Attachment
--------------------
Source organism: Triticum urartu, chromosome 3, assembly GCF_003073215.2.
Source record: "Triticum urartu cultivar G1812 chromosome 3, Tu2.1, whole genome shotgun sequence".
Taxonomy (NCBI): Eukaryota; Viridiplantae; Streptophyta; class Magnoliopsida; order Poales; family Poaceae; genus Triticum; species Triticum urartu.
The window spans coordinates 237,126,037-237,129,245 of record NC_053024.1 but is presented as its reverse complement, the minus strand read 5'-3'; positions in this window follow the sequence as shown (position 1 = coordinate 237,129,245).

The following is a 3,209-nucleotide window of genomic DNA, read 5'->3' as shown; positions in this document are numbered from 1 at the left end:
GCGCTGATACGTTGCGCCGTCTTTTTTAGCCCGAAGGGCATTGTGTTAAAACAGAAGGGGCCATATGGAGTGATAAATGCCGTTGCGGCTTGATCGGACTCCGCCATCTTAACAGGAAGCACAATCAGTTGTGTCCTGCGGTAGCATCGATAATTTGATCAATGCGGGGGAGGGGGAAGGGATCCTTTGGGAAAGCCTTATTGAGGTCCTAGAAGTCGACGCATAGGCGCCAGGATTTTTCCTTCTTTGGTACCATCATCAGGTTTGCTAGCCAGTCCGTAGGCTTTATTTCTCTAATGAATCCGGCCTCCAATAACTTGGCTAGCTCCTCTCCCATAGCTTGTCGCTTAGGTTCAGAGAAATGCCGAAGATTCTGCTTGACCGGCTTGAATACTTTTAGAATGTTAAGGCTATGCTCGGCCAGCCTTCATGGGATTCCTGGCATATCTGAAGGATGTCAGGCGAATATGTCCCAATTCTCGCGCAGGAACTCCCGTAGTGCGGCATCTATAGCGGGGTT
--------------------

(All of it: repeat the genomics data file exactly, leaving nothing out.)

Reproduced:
Source organism: Triticum urartu, chromosome 3, assembly GCF_003073215.2.
Source record: "Triticum urartu cultivar G1812 chromosome 3, Tu2.1, whole genome shotgun sequence".
Taxonomy (NCBI): Eukaryota; Viridiplantae; Streptophyta; class Magnoliopsida; order Poales; family Poaceae; genus Triticum; species Triticum urartu.
The window spans coordinates 237,126,037-237,129,245 of record NC_053024.1 but is presented as its reverse complement, the minus strand read 5'-3'; positions in this window follow the sequence as shown (position 1 = coordinate 237,129,245).

The following is a 3,209-nucleotide window of genomic DNA, read 5'->3' as shown; positions in this document are numbered from 1 at the left end:
GCGCTGATACGTTGCGCCGTCTTTTTTAGCCCGAAGGGCATTGTGTTAAAACAGAAGGGGCCATATGGAGTGATAAATGCCGTTGCGGCTTGATCGGACTCCGCCATCTTAACAGGAAGCACAATCAGTTGTGTCCTGCGGTAGCATCGATAATTTGATCAATGCGGGGGAGGGGGAAGGGATCCTTTGGGAAAGCCTTATTGAGGTCCTAGAAGTCGACGCATAGGCGCCAGGATTTTTCCTTCTTTGGTACCATCATCAGGTTTGCTAGCCAGTCCGTAGGCTTTATTTCTCTAATGAATCCGGCCTCCAATAACTTGGCTAGCTCCTCTCCCATAGCTTGTCGCTTAGGTTCAGAGAAATGCCGAAGATTCTGCTTGACCGGCTTGAATACTTTTAGAATGTTAAGGCTATGCTCGGCCAGCCTTCATGGGATTCCTGGCATATCTGAAGGATGTCAGGCGAATATGTCCCAATTCTCGCGCAGGAACTCCCGTAGTGCGGCATCTATAGCGGGGTT